Morrison Government reform will lead to lower PHI premiums

11 May 2021Media Releases

The Morrison Government’s commitment to fast-track change to the current medical device pricing regime in Australia will reduce premiums for consumers and keep our world class health system sustainable, while ensuring doctors are able to use the best devices for their patients with no out of pocket costs.

Private Health Australia CEO Dr Rachel David said the Government’s decision would help guarantee the affordability of top (gold) hospital cover for the millions of Australians who rely on Private Health Insurance (PHI) for quality of life and peace of mind.

“Health funds have committed to lower health insurance premiums, while keeping the same range of medical devices accessible to members. We have committed to work with hospitals on short-term transition arrangements to avoid any funding uncertainty resulting from the reform process.

“The current Federal Government regulatory system which determines the price private payors must pay for commonly used medical devices is broken.  The fee-per-item system of over 11,000 items is unwieldy, has no controls on volume, and is highly inflationary.  High fixed prices for commonly used, generic technologies have enabled transfer pricing, secret rebates and kickbacks, and upcoding to the extent price has become totally uncoupled from the value of these items.

“It is now urgent that changes to the current pricing regime be made well in advance of next year’s premium round to ensure the 14 million Australians who rely on PHI will benefit from this measure. Without change, more people will give up private health insurance as premiums rise, putting extra pressure on our public hospital system.

“The cost of medical devices is one of the largest drivers of premium increases in Australia. Currently, the price of medical devices in Australia is at least 30% higher than in countries such as New Zealand, France and the UK. For example, the exact same stem item used in hip replacements costs more than $4,000 in Australia, whilst in New Zealand and the UK it costs just $1,800. In some cases, such as cardiac stents, private health insurers pay up to 5 times as much for the exact same medical device.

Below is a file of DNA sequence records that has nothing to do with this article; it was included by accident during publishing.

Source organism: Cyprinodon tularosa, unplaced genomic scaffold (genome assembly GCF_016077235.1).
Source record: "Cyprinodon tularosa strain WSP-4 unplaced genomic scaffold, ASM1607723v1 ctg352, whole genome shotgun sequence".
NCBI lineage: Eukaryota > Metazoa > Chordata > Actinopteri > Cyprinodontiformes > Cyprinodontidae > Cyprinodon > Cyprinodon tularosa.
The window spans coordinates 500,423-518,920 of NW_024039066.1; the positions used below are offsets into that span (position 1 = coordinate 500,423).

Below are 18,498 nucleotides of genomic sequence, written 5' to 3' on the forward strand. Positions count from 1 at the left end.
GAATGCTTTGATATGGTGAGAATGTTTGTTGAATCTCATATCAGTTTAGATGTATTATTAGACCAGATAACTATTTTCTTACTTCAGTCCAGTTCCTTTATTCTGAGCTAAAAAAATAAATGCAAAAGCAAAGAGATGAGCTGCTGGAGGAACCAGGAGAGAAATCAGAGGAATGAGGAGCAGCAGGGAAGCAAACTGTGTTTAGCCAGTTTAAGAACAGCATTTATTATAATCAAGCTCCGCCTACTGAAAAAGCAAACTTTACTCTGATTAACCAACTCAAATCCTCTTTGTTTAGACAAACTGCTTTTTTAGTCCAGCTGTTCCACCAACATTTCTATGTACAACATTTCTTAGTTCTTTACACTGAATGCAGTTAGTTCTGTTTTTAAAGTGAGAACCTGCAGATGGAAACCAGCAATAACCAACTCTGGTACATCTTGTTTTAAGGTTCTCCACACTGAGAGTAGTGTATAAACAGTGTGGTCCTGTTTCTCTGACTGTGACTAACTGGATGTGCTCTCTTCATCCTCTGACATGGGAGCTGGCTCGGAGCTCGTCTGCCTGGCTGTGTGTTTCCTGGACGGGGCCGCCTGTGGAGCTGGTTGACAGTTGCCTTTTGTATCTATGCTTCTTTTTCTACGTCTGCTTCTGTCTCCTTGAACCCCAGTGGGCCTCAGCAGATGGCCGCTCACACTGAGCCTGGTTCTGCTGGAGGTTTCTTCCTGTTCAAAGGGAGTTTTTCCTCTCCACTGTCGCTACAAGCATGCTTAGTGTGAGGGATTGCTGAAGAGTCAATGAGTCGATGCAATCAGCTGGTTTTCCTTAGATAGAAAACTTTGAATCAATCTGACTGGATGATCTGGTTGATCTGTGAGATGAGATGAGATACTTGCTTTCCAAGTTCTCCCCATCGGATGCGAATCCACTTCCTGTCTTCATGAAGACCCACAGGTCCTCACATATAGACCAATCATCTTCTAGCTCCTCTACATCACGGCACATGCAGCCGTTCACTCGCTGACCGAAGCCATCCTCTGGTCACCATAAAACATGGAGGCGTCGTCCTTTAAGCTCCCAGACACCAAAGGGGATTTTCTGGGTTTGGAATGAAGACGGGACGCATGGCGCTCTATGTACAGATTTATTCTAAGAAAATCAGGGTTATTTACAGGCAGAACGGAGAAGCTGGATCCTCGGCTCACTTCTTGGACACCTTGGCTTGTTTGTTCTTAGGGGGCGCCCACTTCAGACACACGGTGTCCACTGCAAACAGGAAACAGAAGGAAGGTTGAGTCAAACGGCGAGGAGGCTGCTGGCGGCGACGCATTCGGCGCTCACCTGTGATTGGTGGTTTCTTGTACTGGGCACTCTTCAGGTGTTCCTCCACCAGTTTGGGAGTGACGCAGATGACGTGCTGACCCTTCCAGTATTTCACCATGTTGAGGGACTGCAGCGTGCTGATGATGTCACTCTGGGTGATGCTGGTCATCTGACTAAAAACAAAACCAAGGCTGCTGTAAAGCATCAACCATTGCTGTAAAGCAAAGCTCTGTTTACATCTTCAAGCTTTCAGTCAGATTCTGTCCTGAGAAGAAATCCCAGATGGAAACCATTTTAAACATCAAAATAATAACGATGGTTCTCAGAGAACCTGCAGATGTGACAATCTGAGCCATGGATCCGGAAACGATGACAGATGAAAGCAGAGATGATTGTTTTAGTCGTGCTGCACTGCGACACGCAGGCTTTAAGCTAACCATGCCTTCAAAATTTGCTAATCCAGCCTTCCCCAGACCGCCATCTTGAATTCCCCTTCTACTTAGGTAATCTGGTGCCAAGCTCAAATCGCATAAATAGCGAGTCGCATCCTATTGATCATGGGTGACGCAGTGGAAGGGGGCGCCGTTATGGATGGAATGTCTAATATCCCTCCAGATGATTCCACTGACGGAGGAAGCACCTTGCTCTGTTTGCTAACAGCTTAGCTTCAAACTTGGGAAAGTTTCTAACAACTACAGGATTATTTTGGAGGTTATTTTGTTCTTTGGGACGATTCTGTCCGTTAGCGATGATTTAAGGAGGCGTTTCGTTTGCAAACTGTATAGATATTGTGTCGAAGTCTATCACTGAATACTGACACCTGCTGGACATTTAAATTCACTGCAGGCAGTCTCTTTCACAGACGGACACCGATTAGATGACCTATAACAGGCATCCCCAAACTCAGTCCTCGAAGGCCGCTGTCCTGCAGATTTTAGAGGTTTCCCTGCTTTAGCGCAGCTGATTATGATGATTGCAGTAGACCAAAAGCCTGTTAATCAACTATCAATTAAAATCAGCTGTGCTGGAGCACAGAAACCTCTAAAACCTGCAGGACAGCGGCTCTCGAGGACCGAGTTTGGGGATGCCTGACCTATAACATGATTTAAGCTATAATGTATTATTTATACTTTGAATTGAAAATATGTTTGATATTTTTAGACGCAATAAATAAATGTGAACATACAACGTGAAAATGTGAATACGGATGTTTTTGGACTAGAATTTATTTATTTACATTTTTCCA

“Australia shouldn’t have to pay 30 percent more than other countries for the same medical devices. The current medical device regime keeps premiums high and ensures that big multinational medical device companies make much larger profits in Australia compared to other countries.

“PHA also welcomes additional Budget measures aimed at improving health care affordability and accountability, including changes to hospital certification procedures.  The government’s decision to review the current policy setting for the Medicare Levy surcharge, the PHI Rebate and default benefits signals further commitment to improving the affordability of private health care.  PHA has long argued for the restoration of the PHI rebate to 30% – it has been eroded to less than 25% – for low and middle income Australians to make premiums more affordable for people who are paying for the cost of their own healthcare.

“Australia’s healthcare system is something that we can all be proud of. A strong private healthcare system will reduce pressure on public hospitals so they can provide the level of care needed for those without health insurance. These measures will ensure the sustainability of our health system by keeping private healthcare affordable.”




Media contact: Jen Eddy, 0439 240 755